The Lord has really given me enthusiasm for evangelism and world mission since this trip. I’ve been praying for Bible translation in Togo for about three years now, but this trip gave me a far better picture of the actual situation and the specific things that need prayer.

The final thing that I took away from the trip was a new appreciation for the beauty, grandeur and majesty of the world that God has created. Seeing the stunning hills and landscapes there was just amazing. It became clear to me that God made such a wonderful world because he is such a wonderful God. That was probably one of the last things I thought I would take away from the trip, but for me was actually the biggest thing I learnt and the thing I will remember most.”

WYnet are devoted to supporting Bible translation and encouraging each other in their walks with God. If you’d like to know more, visit You can support Bible translation – even if you’re not quite of WYnet age anymore – through Wycliffe Bible Translators.

Celebrations in Nyamngan

Wednesday, May 25th, 2011 by Hannah

The Gangam people in northern Togo and Benin are getting ready to celebrate the launch of the first New Testament in their language. Work started in the language more than three decades ago.

Celebrating a New Testament Launch in nearby language Moba

Celebrating a New Testament Launch in nearby language Moba

The New Testament has been completed, revised, typeset and now the tentative launch date has been set in November. Work on the Old Testament began as soon as the New Testament went for typesetting, such was the excitement and anticipation for the complete Bible in the Nyamngan language.

The Gangam people — who speak Nyamngan — number more than 80,000 living in both Togo and Benin. They make their living mainly from herding cattle and camels and from subsistence farming, growing millet, beans and guinea corn.

The agricultural nature of life hints at what the biggest obstacle to Scripture use will be after the launch: the literacy rate in the mother-tongue is estimated to be below one percent. So, even after the launch, work will continue to develop and distribute audio Scripture and the new Scriptures will be used to develop more literacy programmes. Find out more about the Gangam people from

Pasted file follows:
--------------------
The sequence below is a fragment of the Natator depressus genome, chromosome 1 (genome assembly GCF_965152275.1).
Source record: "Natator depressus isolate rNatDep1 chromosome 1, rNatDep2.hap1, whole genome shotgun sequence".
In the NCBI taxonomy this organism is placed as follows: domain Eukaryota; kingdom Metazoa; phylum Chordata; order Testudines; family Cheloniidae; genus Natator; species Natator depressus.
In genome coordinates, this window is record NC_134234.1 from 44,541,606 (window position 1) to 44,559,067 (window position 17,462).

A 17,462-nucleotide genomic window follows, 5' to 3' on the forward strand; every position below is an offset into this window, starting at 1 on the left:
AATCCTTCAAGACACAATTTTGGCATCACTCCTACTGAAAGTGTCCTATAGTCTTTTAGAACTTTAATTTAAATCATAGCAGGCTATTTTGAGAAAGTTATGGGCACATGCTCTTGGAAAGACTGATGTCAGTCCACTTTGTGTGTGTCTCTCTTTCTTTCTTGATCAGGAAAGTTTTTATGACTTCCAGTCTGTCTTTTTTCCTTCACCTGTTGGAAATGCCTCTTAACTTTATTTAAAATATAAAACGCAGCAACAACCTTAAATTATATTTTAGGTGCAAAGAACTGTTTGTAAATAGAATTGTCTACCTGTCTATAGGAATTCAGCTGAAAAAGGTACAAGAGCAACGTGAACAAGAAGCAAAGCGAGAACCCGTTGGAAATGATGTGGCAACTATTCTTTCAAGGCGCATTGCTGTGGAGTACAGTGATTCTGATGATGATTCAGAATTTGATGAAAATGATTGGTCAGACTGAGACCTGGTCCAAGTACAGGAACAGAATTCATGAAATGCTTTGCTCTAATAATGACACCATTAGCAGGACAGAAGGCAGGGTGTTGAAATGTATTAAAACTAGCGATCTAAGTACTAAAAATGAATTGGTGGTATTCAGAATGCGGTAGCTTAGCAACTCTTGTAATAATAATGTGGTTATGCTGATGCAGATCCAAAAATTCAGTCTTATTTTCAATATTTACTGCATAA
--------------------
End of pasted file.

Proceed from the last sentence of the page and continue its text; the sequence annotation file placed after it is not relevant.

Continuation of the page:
The completion of a New Testament is a cause for great celebration. But the 80,000 Nyamngan-speakers are only a small proportion of the millions of people without the Bible in the language they best understand. You can be part of sharing God’s word with them.

Mary Gardner 1955 – 2011

Monday, March 28th, 2011 by Ruth

Born in Nairobi, Mary was the eldest of 5 children.  She started her education at the Kenya High School in 1967.  The family moved to Scotland when she was 15, where she continued her studies in Aberdeen and then at St Andrews University, graduating in 1977 with an MA hons in English/French.

Mary Gardner on her way back from JerichoShe then worked for 2 years with CMS teaching in Kenya, returning to spend a season at Lee Abbey Community in 1980.  From 1981, she continued teaching in Orkney as an itinerant French teacher, travelling between schools by plane and boat.  In 1986 she commenced further training at the Bible Training Institute in Glasgow, joining Wycliffe Bible Translators in August 1988 stating at the time, ‘The Bible has always been important to me and played a large part in my own conversion.  I am convinced of the value of the work of Wycliffe Bible Translators and that other aspects of mission such as evangelism and church planting are greatly strengthened by having the Scriptures in the language people know best.’